Friday, June 21, 2024

The Other Oppenheimer Movie Connection: How John Wayne, Other Stars, Died from Cancer After Shooting a Film in Utah Several Years Later


Everyone is celebrating the movie “Oppenheimer” and that’s a good thing. Christopher Nolan did a great job.

But J. Robert Oppenheimer left another movie connection in the desert. Years after the bomb tests we see on screen, more and much large testing went on out there in Utah and New Mexico. The after effects were devastating not only to the people who lived there, but to a movie that was shot there.

The move was called “The Conqueror” and it wasn’t very good. Starring a miscast John Wayne — legendary from American Westerns — as Mongolian Emperor Genghis Khan. The movie was a critical and financial disaster. Producer Howard Hughes was so embarrassed by it he’s said to have bought up all the existing prints and took it out of circulation for years, (It turns up now on TCM.)

“The Conqueror” was often glibly referred to as “radio active.” This is why: It was shot around St. George, Utah, 137 miles from where above ground tests were conducted by the Atomic Energy Commission in Nevada from 1951 to 1963.

The result, many have speculated, was the consequent illnesses of at least 91 of the 220 people who worked on the film. Of the 91, 46 died from cancer. All the principals from “The Conqueror” succumbed to cancer, presumably from breathing the air, water, and minerals left poisoned by the AEC.

Here’s the list:

In 1960, actor Pedro Armendáriz was diagnosed with kidney cancer. He killed himself in 1963 after learning that his condition was terminal.

Also in 1963, director Dick Powell died at age 53 of lymphatic cancer. Powell was a huge star for decades, a best selling pop star aka crooner who transitioned to movies and became a TV icon on screen and a busy director/producer. He was married first to wise cracking Joan Blondell and then to June Allyson, beloved star of MGM musicals and comedies.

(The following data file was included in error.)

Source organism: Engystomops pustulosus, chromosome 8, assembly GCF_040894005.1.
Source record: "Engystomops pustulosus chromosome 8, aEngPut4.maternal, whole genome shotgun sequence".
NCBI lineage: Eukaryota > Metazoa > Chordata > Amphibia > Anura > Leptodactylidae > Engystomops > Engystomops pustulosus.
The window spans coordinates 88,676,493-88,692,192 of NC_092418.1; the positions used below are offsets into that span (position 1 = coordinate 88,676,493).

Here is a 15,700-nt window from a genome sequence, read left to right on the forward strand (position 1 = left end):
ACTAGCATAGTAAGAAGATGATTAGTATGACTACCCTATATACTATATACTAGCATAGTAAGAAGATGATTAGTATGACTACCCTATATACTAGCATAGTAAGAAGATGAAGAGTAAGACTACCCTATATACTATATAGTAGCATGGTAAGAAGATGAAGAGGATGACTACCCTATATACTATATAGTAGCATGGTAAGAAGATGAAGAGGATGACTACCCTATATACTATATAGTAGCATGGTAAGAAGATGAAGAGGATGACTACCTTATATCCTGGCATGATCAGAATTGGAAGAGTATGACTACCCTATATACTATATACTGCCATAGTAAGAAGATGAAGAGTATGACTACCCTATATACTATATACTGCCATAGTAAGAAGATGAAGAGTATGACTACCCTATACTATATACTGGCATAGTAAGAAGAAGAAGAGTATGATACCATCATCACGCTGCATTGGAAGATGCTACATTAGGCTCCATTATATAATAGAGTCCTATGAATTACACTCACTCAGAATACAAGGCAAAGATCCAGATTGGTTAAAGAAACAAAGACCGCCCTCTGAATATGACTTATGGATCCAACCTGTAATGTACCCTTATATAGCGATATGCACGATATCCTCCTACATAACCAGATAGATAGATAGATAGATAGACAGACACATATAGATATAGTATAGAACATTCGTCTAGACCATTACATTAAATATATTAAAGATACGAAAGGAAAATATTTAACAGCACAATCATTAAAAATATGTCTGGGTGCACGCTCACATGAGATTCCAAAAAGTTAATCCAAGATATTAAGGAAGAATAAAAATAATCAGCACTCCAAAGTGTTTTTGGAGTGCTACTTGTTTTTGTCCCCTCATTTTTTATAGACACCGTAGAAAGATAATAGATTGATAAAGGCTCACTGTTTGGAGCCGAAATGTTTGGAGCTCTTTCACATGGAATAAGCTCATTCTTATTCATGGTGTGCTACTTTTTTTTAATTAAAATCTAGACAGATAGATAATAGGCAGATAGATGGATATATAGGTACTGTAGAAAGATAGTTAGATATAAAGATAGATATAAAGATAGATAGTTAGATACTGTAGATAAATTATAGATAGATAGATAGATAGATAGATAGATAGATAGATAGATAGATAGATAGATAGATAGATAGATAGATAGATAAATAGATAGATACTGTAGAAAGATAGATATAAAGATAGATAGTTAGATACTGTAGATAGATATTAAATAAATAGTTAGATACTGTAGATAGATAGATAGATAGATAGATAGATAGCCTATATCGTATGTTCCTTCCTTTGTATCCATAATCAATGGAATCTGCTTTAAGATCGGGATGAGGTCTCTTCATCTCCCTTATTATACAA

Susan Hayward, a top star of the time, was claimed by brain cancer in 1974 at age 57. She’d won an Oscar in 1959 after four nominations. Agnes Moorehead, who’d had a wildly successful second career on “Bewitched,” also died in 1974 from cancer. Actors Lee Van Cleef and John Hoyt were hit by cancer in 1989 and 1991, respectively.

Wayne died in June 1979 at age 72. He’d suffered from lung, throat, and stomach cancers. Because of his politics, Wayne had lost a lot of his luster during the anti war movement of the 60s and 70s. But he was a towering Hollywood figure, bigger than Stallone and Schwarzenegger rolled into one. He won an Oscar two years before his death, for “True Grit.”

I’m not the first to write this story. There are plenty of reports on line. People magazine— back when it was a real magazine– broke the story back in 1980, revealing the number of primary deaths and illnesses as well as those who visited the set including family members. They didn’t even get into how the radiation the people who lived in the area, and this was 43 years ago. Click on the People link above to read the comments by the stars’ family members at the time.

As good as Nolan’s movie is, there’s a conversation to be had now about the disastrous, lingering effects of Oppenheimer’s brilliance. The movie doesn’t endorse what the scientists at Los Alamos created, it just tells their story. But there are a lot of other stories to be told, going forward.

If you know anyone who was affected, please drop me a line at

Roger Friedman
Roger Friedman
Roger Friedman began his Showbiz411 column in April 2009 after 10 years with Fox News, where he created the Fox411 column. His movie reviews are carried by Rotten Tomatoes, and he is a member of both the movie and TV branches of the Critics Choice Awards. His articles have appeared in dozens of publications over the years including New York Magazine, where he wrote the Intelligencer column in the mid 90s and covered the OJ Simpson trial, and Fox News (when it wasn't so crazy) where he covered Michael Jackson. He is also the writer and co-producer of "Only the Strong Survive," a selection of the Cannes, Sundance, and Telluride Film festivals, directed by DA Pennebaker and Chris Hegedus.

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